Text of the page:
Royal Exchange Theatre, Manchester
From 09 November 2011 to 03 December 2011
Review by David Chadderton
Much to the excitement of the playwright if his Twitter feed is to be believed, Jonathan Harvey's 1993 play Beautiful Thing that initiated his sudden rise to major prominence as a theatre writer is being given its first major revival for five years by Sarah Frankcom at Manchester's Royal Exchange Theatre.
Harvey's coming of age / coming out story is set in a south London housing estate in the early 1990s where Sandra is a single parent to loner teenager Jamie, Ste is Jamie's classmate who is popular at school and good at sports but is abused in his all-male home by his father and brothers and Leah is a typical snappy, sour-faced teenage girl except that she is obsessed with the music of Mama Cass.
Sandra abuses Leah for her close friendship with her son at the start, but when she puts up Ste for some nights to help him to avoid the beatings at home, it turns out that her apologies to him for him having to share a bed with Jamie are not entirely necessary.
This is a tender story of blossoming love in difficult surroundings, perhaps a little idealistic in some ways but told with a great deal of heart and humour. There are parts of the play that feel a little disjointed and others where the writer has crowbarred a few too many jokes in for the scene to remain believable, but there are a great many laugh-out-loud moments that support, rather than distract from, a lovely story well-told.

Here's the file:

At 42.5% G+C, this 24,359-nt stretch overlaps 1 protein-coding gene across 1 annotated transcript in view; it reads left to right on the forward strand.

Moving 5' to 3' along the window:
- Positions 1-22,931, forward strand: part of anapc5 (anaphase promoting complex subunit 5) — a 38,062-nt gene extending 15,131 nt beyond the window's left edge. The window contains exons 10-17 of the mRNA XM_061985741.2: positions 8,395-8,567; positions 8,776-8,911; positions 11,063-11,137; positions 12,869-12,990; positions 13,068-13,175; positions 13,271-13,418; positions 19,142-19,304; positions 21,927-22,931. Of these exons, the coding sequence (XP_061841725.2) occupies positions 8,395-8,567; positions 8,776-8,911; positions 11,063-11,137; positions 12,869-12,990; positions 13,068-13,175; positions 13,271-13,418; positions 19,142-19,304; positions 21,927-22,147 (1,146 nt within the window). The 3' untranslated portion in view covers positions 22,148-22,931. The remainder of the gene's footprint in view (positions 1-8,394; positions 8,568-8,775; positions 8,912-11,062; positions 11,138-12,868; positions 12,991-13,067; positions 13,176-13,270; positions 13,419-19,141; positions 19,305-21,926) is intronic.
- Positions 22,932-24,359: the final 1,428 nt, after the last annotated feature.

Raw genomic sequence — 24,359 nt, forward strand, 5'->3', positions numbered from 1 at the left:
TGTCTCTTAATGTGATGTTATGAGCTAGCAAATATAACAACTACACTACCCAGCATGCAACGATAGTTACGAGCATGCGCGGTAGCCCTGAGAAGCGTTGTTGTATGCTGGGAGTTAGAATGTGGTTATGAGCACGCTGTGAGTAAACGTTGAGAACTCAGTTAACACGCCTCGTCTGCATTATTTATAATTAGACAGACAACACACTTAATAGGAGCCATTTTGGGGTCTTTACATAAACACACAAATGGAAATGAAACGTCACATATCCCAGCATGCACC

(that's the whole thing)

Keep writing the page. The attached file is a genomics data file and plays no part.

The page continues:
Director Sarah Frankcom has assembled a cast that really brings the best out of these characters, led by a beautifully-understated performance by new LAMDA graduate Matthew Tennyson as Jamie who totally convinces as a troubled 15-year-old loner. He has very good support from Tommy Vine as sporty but sensitive Ste and Claire-Louise Cordwell as his strong, mouthy mother Sandra, and there are well-measured performances too from Tara Hodge as Leah—who seems to have a different costume for every appearance on stage— and Alex Price as Tony, the loveably-pathetic artist boyfriend of Sandra who doesn't do any art or anything else.
Liz Ascroft's design recreates authentically the cracked flags and rusted railings of the common areas of a poorly-maintained council estate but doesn't really overcome the problems of not having doors into the flats to knock on; stamping on doors painted on the floor doesn't really work, and having Leah's muffled Mama Cass music vibrating from under these doors is an interesting idea but it drowns out some of the dialogue.
This is an excellent revival, though, of a play that was worth reviving, as, although it came from the midst of a wave of new plays, largely from the Royal Court, about sex, sexuality and violence in the 1980s and 1990s, Harvey's writing has a lot more heart and humour and less pretension than many of them. Plus it ends on a much more hopeful note than most of its dark contemporaries, emphasised in this production by a rousing chorus of "Dream A Little Dream Of Me" from the Manchester Lesbian and Gay Chorus that is guaranteed to send you out with a smile your face if you didn't have one already.
"Beautiful Thing" runs to 3 December 2011